RSPCA urges companies to use new test and save millions of animals

RSPCA urges companies to use new test and save millions of animals

Senior scientist says there’s no excuse for companies to delay switching to a new test which is predicted to save millions of animals used in safety testing.

The RSPCA is calling for companies to switch to a new test which is predicted to save millions of animals used in safety testing.

The Organisation for Economic Co-operation and Development (OECD)1 has officially adopted a new guideline for reproductive toxicity testing and the RSPCA is urging chemical-based industries to replace the old method immediately.

Regulatory authorities must also accept and encourage the use of the new method for testing required by laws such as REACH2 and the Biocidal Products Regulation.

The new OECD guideline – called the Extended One-Generation Reproductive Toxicity Test – uses over a thousand fewer animals than the current ‘two-generation’ reproductive test guideline.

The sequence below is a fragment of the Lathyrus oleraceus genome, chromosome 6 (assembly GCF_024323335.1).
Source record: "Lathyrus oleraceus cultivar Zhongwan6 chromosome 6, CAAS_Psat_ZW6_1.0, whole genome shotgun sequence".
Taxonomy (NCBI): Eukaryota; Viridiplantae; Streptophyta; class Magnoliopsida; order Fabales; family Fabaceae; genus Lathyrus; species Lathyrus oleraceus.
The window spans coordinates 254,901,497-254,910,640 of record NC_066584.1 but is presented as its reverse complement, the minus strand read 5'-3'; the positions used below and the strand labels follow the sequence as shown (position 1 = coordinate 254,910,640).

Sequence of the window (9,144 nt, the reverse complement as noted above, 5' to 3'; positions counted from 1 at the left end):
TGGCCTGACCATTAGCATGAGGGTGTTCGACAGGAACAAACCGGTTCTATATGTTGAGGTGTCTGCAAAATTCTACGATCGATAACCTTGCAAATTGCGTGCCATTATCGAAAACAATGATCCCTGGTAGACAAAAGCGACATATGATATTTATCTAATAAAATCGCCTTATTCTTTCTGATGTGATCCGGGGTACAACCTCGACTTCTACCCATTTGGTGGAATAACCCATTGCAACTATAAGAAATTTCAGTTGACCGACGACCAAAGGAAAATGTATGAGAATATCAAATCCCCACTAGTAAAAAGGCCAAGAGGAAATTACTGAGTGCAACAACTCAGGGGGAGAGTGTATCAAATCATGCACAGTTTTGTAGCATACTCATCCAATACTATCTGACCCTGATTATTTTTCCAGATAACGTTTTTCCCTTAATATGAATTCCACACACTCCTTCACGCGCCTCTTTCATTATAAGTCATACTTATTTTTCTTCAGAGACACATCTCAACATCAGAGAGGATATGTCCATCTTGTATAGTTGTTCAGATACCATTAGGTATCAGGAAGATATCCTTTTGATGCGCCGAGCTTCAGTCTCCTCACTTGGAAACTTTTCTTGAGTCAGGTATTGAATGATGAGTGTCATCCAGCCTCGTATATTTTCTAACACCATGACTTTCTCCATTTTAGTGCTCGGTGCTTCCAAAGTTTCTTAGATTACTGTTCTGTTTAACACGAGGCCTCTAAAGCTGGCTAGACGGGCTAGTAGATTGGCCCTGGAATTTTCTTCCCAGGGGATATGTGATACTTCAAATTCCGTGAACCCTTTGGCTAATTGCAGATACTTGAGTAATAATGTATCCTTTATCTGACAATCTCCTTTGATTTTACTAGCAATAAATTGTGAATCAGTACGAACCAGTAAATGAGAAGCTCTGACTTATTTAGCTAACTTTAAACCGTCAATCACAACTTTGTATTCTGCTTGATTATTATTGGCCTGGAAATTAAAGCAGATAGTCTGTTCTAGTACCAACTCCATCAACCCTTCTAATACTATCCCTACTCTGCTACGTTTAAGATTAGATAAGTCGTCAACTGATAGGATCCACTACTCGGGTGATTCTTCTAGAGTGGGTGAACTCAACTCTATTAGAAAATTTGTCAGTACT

It could help reduce the enormous number of animals predicted to be used in reproductive toxicity tests for REACH – at least six million animals, and possibly as many as 40 million.

RSPCA senior scientist Barry Phillips said: “It has taken years for this modified method to be accepted by OECD. It has been thoroughly assessed by scientists and regulators around the world, and found to be as good as, or better than the existing method.

“There is no excuse for delaying its use. Officials in the EU and worldwide must act quickly to make it clear not only that they will accept the results, but that they expect it to be used rather than the old method.”

“I have serious doubts about the value of reproductive toxicity tests on rats, and accurate and reliable methods that don’t use animals are urgently needed. But this new method could at least save some of the millions of animals doomed to die in the next few years.”

 

Notes to editors:

1. The OECD produces safety-testing guidelines for its 31 member nations, which represent many of the world’s largest economies. Mutual Acceptance of Data agreements mean that members such as the EU and USA are obliged to accept the results of tests done according to OECD guidelines.

2. REACH is the regulation on Registration, Evaluation, Authorisation and Restriction of Chemicals. It came into force on 1 June 2007 and requires the testing of many thousands of chemicals on animals.

 

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